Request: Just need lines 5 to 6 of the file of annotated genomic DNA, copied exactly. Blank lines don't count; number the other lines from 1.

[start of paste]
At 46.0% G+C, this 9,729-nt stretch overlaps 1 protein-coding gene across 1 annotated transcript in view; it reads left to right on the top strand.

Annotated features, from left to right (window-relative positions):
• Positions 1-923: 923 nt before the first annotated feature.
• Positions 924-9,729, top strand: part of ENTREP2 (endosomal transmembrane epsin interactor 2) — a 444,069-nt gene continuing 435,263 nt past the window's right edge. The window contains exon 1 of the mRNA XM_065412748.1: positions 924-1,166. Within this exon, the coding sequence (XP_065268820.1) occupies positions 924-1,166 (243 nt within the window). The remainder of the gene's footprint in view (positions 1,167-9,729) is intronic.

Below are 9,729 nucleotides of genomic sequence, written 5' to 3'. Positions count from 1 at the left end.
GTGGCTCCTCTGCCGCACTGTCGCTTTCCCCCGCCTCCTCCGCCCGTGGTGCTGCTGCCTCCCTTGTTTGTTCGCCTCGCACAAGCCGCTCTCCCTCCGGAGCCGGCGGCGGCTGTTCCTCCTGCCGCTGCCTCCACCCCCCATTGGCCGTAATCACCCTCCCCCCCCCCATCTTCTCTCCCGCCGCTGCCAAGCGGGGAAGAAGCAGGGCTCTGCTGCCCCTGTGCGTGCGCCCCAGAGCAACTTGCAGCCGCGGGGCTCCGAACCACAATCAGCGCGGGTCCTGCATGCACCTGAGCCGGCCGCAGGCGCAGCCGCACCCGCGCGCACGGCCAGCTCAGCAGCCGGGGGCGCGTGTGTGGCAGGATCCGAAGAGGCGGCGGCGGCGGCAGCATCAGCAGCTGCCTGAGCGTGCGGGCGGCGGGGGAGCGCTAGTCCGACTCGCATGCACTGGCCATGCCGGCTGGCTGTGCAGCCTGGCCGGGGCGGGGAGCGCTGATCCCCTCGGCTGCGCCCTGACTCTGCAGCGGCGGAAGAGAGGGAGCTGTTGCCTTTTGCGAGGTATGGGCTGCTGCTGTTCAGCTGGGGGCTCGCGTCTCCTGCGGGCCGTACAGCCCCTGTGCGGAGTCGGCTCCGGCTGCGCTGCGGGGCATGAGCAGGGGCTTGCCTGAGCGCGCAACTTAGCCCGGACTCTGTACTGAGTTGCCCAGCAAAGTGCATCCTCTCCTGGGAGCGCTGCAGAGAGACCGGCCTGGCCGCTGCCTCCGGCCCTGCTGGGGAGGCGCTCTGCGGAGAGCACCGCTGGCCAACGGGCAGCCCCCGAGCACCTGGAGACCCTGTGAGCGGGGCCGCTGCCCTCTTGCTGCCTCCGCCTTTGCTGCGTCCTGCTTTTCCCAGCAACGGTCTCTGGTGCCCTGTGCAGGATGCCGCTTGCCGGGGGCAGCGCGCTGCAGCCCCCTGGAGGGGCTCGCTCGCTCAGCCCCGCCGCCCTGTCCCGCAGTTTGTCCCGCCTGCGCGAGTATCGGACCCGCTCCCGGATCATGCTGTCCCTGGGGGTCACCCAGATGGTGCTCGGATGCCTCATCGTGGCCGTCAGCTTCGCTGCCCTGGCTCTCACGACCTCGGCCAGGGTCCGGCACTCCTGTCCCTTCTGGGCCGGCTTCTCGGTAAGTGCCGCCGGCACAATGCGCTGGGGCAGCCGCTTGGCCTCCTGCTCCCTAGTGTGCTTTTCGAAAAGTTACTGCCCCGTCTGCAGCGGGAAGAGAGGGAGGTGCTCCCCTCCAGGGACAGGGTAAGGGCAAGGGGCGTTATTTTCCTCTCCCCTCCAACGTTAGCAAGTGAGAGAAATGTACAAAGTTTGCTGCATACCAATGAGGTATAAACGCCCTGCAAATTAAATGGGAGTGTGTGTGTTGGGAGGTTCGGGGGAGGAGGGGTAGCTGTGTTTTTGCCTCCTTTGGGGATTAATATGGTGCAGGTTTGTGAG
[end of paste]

Below are 9,729 nucleotides of genomic sequence, written 5' to 3'. Positions count from 1 at the left end.
GTGGCTCCTCTGCCGCACTGTCGCTTTCCCCCGCCTCCTCCGCCCGTGGTGCTGCTGCCTCCCTTGTTTGTTCGCCTCGCACAAGCCGCTCTCCCTCCGGAGCCGGCGGCGGCTGTTCCTCCTGCCGCTGCCTCCACCCCCCATTGGCCGTAATCACCCTCCCCCCCCCCATCTTCTCTCCCGCCGCTGCCAAGCGGGGAAGAAGCAGGGCTCTGCTGCCCCTGTGCGTGCGCCCCAGAGCAACTTGCAGCCGCGGGGCTCCGAACCACAATCAGCGCGGGTCCTGCATGCACCTGAGCCGGCCGCAGGCGCAGCCGCACCCGCGCGCACGGCCAGCTCAGCAGCCGGGGGCGCGTGTGTGGCAGGATCCGAAGAGGCGGCGGCGGCGGCAGCATCAGCAGCTGCCTGAGCGTGCGGGCGGCGGGGGAGCGCTAGTCCGACTCGCATGCACTGGCCATGCCGGCTGGCTGTGCAGCCTGGCCGGGGCGGGGAGCGCTGATCCCCTCGGCTGCGCCCTGACTCTGCAGCGGCGGAAGAGAGGGAGCTGTTGCCTTTTGCGAGGTATGGGCTGCTGCTGTTCAGCTGGGGGCTCGCGTCTCCTGCGGGCCGTACAGCCCCTGTGCGGAGTCGGCTCCGGCTGCGCTGCGGGGCATGAGCAGGGGCTTGCCTGAGCGCGCAACTTAGCCCGGACTCTGTACTGAGTTGCCCAGCAAAGTGCATCCTCTCCTGGGAGCGCTGCAGAGAGACCGGCCTGGCCGCTGCCTCCGGCCCTGCTGGGGAGGCGCTCTGCGGAGAGCACCGCTGGCCAACGGGCAGCCCCCGAGCACCTGGAGACCCTGTGAGCGGGGCCGCTGCCCTCTTGCTGCCTCCGCCTTTGCTGCGTCCTGCTTTTCCCAGCAACGGTCTCTGGTGCCCTGTGCAGGATGCCGCTTGCCGGGGGCAGCGCGCTGCAGCCCCCTGGAGGGGCTCGCTCGCTCAGCCCCGCCGCCCTGTCCCGCAGTTTGTCCCGCCTGCGCGAGTATCGGACCCGCTCCCGGATCATGCTGTCCCTGGGGGTCACCCAGATGGTGCTCGGATGCCTCATCGTGGCCGTCAGCTTCGCTGCCCTGGCTCTCACGACCTCGGCCAGGGTCCGGCACTCCTGTCCCTTCTGGGCCGGCTTCTCGGTAAGTGCCGCCGGCACAATGCGCTGGGGCAGCCGCTTGGCCTCCTGCTCCCTAGTGTGCTTTTCGAAAAGTTACTGCCCCGTCTGCAGCGGGAAGAGAGGGAGGTGCTCCCCTCCAGGGACAGGGTAAGGGCAAGGGGCGTTATTTTCCTCTCCCCTCCAACGTTAGCAAGTGAGAGAAATGTACAAAGTTTGCTGCATACCAATGAGGTATAAACGCCCTGCAAATTAAATGGGAGTGTGTGTGTTGGGAGGTTCGGGGGAGGAGGGGTAGCTGTGTTTTTGCCTCCTTTGGGGATTAATATGGTGCAGGTTTGTGAG